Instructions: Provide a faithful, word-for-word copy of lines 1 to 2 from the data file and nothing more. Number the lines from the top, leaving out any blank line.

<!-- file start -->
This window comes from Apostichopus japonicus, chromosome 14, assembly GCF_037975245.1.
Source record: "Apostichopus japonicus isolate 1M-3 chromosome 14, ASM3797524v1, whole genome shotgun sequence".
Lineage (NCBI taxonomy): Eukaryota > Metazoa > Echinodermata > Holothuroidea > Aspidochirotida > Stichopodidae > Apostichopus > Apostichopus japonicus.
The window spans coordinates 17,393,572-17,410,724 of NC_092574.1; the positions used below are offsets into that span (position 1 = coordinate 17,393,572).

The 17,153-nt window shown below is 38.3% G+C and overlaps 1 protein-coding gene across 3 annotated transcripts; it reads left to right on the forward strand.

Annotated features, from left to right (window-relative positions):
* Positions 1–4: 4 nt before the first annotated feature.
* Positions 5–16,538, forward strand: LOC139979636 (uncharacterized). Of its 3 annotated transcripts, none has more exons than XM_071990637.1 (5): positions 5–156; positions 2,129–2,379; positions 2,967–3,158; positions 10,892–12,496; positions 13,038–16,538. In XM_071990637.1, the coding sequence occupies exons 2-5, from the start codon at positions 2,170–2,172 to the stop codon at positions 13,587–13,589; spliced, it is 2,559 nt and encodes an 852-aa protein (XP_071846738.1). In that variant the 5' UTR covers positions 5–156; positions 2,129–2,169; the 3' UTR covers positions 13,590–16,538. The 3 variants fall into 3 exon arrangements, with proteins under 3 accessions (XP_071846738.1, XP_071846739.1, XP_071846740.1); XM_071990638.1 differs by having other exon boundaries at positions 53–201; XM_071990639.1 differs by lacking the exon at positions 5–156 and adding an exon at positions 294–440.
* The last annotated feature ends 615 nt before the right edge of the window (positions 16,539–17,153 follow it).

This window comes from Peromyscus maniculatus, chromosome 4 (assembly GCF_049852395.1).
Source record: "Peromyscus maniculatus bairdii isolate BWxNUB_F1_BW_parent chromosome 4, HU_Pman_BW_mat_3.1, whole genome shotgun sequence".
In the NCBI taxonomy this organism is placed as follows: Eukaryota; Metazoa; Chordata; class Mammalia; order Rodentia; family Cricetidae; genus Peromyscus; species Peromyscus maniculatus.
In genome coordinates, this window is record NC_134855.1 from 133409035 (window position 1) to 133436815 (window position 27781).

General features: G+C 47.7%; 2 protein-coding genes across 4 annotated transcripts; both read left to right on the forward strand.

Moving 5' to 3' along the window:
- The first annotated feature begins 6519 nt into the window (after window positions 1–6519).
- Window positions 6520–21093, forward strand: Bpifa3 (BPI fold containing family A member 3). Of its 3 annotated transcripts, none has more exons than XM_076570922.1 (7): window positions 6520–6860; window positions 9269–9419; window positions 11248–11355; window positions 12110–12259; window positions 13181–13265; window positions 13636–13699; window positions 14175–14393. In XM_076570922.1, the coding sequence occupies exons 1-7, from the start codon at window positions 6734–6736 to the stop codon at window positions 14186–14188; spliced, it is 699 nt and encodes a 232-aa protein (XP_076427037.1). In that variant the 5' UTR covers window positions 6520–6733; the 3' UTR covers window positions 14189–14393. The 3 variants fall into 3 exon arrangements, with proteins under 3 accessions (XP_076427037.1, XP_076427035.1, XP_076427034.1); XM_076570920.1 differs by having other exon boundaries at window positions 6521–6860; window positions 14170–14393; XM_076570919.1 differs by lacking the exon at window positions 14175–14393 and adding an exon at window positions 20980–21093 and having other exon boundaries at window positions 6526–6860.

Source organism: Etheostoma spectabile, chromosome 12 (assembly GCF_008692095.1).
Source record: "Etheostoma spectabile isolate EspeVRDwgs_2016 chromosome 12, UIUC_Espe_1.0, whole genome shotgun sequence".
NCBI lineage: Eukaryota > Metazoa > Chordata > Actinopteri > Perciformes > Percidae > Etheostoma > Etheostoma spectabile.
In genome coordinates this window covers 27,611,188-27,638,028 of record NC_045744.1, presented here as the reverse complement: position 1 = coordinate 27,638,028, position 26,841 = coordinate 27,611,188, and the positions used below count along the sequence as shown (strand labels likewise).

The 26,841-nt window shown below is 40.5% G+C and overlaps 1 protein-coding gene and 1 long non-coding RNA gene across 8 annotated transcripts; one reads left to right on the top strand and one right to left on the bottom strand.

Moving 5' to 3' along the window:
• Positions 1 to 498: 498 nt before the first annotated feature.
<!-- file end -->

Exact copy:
This window comes from Apostichopus japonicus, chromosome 14, assembly GCF_037975245.1.
Source record: "Apostichopus japonicus isolate 1M-3 chromosome 14, ASM3797524v1, whole genome shotgun sequence".